When David’s birthday arrived in February 1992, my wife decorated the house the night before after David went to bed – as she had always done for him when he was growing up.
Everything was set out the night before in the dining room, as David had invited a number of his friends from Temple Close Nursery School over for his birthday party.
A “pin the tail on the donkey” game and a couple of presents await opening at David’s birthday party, as the other kids would arrive later in the day to share in the fun and enjoy some birthday treats.
The donkey “target” is standing by – affixed to the wall of the dining room – and everything seems to be ready for the party.
Here’s one last picture of the table set with everything ready to go, just before the party is about to begin in our dining room in Bloxham, U.K.
David (with bow tie) and his guests take their seats and check out their party favors – by first putting on their party hats.
When I think of these pictures from 1992, I have to “fast forward” in my mind and replace these children with the adults that they are today – eighteen years later – and imagine the difference the years have made.
Another thing that strikes me about these photos is that the childhood experience is really defined by lots of bold and vibrant colors – and adulthood is often conformed to a pallet of “neutrals” – which in and of itself describes exactly what we’ve lost from our childhood innocence.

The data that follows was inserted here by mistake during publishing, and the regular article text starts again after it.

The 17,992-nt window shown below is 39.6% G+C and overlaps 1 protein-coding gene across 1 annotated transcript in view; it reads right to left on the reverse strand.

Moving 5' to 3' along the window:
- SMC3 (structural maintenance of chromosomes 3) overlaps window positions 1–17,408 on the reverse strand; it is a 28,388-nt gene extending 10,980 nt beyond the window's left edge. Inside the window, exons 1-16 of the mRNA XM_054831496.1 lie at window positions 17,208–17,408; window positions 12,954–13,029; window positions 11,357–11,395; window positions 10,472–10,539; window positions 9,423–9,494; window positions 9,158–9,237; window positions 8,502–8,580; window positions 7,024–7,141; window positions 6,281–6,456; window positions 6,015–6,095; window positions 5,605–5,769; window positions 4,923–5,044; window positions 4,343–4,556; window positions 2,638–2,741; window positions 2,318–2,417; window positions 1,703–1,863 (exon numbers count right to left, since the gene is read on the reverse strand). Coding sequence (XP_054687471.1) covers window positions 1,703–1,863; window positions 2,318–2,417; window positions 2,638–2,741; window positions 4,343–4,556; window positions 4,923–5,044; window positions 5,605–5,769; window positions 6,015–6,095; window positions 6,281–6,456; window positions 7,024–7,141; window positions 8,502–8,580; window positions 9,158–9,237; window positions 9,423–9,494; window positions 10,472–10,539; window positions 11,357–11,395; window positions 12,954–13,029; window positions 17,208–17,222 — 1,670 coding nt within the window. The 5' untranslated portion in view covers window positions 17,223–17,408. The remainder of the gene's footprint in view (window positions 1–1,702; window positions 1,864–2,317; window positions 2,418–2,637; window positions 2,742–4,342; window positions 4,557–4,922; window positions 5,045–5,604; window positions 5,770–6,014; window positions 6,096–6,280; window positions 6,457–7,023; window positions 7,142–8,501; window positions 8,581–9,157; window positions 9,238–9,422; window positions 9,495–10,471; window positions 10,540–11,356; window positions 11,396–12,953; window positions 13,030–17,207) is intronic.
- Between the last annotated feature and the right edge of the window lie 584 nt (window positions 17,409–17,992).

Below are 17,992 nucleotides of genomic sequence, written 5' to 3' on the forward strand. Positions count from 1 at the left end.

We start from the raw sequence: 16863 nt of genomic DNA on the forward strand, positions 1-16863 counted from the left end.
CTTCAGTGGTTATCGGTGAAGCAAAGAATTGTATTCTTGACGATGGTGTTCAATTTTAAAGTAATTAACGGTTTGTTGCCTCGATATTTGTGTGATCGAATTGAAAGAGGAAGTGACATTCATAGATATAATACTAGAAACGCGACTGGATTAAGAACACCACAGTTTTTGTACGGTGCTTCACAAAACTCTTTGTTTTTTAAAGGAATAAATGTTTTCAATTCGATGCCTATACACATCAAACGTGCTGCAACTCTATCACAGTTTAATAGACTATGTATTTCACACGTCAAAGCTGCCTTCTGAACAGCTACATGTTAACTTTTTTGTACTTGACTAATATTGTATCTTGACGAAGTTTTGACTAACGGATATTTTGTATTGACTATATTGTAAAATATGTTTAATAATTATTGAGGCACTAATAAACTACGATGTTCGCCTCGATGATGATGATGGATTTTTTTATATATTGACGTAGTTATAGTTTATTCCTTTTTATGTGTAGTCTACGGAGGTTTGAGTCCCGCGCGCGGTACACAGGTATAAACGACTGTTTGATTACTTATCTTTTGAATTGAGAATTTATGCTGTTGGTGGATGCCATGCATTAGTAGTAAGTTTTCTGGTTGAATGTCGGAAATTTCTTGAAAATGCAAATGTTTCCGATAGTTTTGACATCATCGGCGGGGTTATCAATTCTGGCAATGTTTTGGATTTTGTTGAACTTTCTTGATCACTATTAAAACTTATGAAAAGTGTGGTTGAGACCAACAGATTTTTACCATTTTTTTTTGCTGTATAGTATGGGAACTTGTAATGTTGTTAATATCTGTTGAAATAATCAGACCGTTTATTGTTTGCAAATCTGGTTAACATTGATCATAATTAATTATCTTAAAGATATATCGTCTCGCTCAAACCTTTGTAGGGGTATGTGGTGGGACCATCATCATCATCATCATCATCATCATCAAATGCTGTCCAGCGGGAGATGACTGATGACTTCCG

The childhood theme of bold and vibrant colors defines the very richness of childhood – every day something new, fresh, different and unknown to read and learn about – and to experience with unfettered enthusiasm.
Conformity is the great “crime” that society inflicts on its children in order to mold them in a prescribed way to adapt to an ideal – that is rarely beneficial for either the individual or society in the end – as homogenized and standardized thought serves no one well.
So as parents it is important to allow children to explore their world in whatever direction life takes them, while providing caution and explaination when their course angles into known dangerous and unhealthy directions.
In the end, a child is his or her own person, and you are entrusted to guide and instruct them through their formative years – always with the intention and ambition to “let them go” to explore the world on their own terms using their own compass – to chart their own course and future.